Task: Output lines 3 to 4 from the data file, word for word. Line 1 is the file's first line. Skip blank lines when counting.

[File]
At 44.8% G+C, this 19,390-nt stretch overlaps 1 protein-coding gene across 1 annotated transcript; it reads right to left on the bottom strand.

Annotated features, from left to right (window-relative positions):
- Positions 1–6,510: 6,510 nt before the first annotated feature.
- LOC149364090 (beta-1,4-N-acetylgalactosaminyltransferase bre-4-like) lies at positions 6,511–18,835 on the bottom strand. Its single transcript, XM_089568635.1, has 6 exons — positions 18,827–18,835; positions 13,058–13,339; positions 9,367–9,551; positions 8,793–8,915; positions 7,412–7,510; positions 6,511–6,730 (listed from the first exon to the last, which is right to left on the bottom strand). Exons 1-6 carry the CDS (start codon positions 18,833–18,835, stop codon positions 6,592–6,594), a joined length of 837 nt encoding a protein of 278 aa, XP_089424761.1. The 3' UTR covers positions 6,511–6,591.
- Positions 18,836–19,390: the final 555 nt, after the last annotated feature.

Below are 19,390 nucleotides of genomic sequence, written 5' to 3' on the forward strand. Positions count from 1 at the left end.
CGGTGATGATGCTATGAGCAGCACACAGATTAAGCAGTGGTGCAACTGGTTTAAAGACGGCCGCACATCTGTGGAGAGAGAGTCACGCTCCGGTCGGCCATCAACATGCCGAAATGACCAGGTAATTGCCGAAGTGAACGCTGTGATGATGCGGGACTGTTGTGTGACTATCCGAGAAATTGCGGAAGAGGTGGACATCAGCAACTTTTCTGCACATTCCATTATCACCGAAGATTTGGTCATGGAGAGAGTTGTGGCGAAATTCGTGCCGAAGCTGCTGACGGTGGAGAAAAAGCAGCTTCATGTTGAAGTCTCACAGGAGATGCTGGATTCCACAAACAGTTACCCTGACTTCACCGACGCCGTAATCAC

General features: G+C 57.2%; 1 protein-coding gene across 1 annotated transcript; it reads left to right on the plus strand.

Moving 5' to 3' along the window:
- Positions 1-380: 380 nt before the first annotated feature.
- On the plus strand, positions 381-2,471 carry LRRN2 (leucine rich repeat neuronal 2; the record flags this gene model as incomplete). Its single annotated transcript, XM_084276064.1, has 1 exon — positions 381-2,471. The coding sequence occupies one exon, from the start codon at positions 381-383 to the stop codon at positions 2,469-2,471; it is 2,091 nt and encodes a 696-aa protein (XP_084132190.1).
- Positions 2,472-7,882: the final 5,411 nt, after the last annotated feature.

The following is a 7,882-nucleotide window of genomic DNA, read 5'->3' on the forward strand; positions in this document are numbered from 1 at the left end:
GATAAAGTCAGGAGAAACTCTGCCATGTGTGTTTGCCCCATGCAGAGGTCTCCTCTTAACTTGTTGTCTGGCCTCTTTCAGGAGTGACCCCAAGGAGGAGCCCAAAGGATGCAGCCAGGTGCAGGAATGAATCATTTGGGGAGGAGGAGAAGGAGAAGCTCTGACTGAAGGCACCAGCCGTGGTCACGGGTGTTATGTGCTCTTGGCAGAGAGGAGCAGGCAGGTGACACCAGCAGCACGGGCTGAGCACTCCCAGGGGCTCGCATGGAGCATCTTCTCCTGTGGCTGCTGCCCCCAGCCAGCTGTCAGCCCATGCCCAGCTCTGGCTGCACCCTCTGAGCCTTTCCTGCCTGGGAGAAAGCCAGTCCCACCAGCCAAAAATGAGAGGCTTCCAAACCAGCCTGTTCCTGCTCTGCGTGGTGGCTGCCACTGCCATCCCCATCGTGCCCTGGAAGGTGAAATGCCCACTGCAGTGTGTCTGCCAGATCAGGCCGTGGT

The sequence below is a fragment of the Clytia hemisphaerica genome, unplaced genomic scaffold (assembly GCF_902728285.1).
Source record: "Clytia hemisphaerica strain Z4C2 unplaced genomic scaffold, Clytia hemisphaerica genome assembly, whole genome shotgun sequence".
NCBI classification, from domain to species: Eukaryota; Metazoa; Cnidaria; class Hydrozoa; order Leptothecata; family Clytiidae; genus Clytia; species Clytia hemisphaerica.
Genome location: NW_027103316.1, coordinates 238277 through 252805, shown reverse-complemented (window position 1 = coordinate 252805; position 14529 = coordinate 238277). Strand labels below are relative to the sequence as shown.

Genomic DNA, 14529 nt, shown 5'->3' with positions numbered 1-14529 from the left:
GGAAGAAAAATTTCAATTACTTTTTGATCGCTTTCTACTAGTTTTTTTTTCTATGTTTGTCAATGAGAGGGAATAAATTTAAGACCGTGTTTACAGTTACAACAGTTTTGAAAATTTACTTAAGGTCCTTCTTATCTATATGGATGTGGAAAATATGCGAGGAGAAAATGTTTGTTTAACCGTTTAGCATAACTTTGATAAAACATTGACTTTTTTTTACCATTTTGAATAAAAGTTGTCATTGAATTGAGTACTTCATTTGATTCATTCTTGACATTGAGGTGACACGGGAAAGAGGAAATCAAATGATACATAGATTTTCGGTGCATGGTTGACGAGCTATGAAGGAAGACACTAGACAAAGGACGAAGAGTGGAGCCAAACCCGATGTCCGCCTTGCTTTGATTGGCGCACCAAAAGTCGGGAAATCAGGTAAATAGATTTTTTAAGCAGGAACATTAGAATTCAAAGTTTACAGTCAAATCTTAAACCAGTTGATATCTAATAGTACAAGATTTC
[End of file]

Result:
- Positions 1–6,510: 6,510 nt before the first annotated feature.
- LOC149364090 (beta-1,4-N-acetylgalactosaminyltransferase bre-4-like) lies at positions 6,511–18,835 on the bottom strand. Its single transcript, XM_089568635.1, has 6 exons — positions 18,827–18,835; positions 13,058–13,339; positions 9,367–9,551; positions 8,793–8,915; positions 7,412–7,510; positions 6,511–6,730 (listed from the first exon to the last, which is right to left on the bottom strand). Exons 1-6 carry the CDS (start codon positions 18,833–18,835, stop codon positions 6,592–6,594), a joined length of 837 nt encoding a protein of 278 aa, XP_089424761.1. The 3' UTR covers positions 6,511–6,591.